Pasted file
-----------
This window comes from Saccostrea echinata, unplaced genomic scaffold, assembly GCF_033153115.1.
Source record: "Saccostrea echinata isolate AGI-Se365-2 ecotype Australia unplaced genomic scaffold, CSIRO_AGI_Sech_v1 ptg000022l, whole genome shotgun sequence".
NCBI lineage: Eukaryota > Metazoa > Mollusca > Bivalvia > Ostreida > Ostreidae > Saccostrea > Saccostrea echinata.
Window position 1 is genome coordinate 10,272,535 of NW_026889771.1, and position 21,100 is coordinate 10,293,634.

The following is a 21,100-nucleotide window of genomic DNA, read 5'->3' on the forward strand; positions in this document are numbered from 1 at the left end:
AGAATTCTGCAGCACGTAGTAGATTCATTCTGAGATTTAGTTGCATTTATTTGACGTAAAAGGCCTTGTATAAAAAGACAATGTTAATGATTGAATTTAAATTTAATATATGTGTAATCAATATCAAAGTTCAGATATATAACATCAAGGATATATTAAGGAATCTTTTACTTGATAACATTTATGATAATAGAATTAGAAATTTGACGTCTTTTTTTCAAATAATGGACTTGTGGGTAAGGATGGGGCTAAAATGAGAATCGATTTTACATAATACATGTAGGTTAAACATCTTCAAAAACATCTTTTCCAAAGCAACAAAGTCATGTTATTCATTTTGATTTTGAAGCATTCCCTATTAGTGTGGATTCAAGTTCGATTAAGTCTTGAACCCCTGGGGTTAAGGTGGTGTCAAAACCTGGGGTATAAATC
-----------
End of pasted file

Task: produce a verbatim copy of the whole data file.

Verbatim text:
This window comes from Saccostrea echinata, unplaced genomic scaffold, assembly GCF_033153115.1.
Source record: "Saccostrea echinata isolate AGI-Se365-2 ecotype Australia unplaced genomic scaffold, CSIRO_AGI_Sech_v1 ptg000022l, whole genome shotgun sequence".
NCBI lineage: Eukaryota > Metazoa > Mollusca > Bivalvia > Ostreida > Ostreidae > Saccostrea > Saccostrea echinata.
Window position 1 is genome coordinate 10,272,535 of NW_026889771.1, and position 21,100 is coordinate 10,293,634.

The following is a 21,100-nucleotide window of genomic DNA, read 5'->3' on the forward strand; positions in this document are numbered from 1 at the left end:
AGAATTCTGCAGCACGTAGTAGATTCATTCTGAGATTTAGTTGCATTTATTTGACGTAAAAGGCCTTGTATAAAAAGACAATGTTAATGATTGAATTTAAATTTAATATATGTGTAATCAATATCAAAGTTCAGATATATAACATCAAGGATATATTAAGGAATCTTTTACTTGATAACATTTATGATAATAGAATTAGAAATTTGACGTCTTTTTTTCAAATAATGGACTTGTGGGTAAGGATGGGGCTAAAATGAGAATCGATTTTACATAATACATGTAGGTTAAACATCTTCAAAAACATCTTTTCCAAAGCAACAAAGTCATGTTATTCATTTTGATTTTGAAGCATTCCCTATTAGTGTGGATTCAAGTTCGATTAAGTCTTGAACCCCTGGGGTTAAGGTGGTGTCAAAACCTGGGGTATAAATC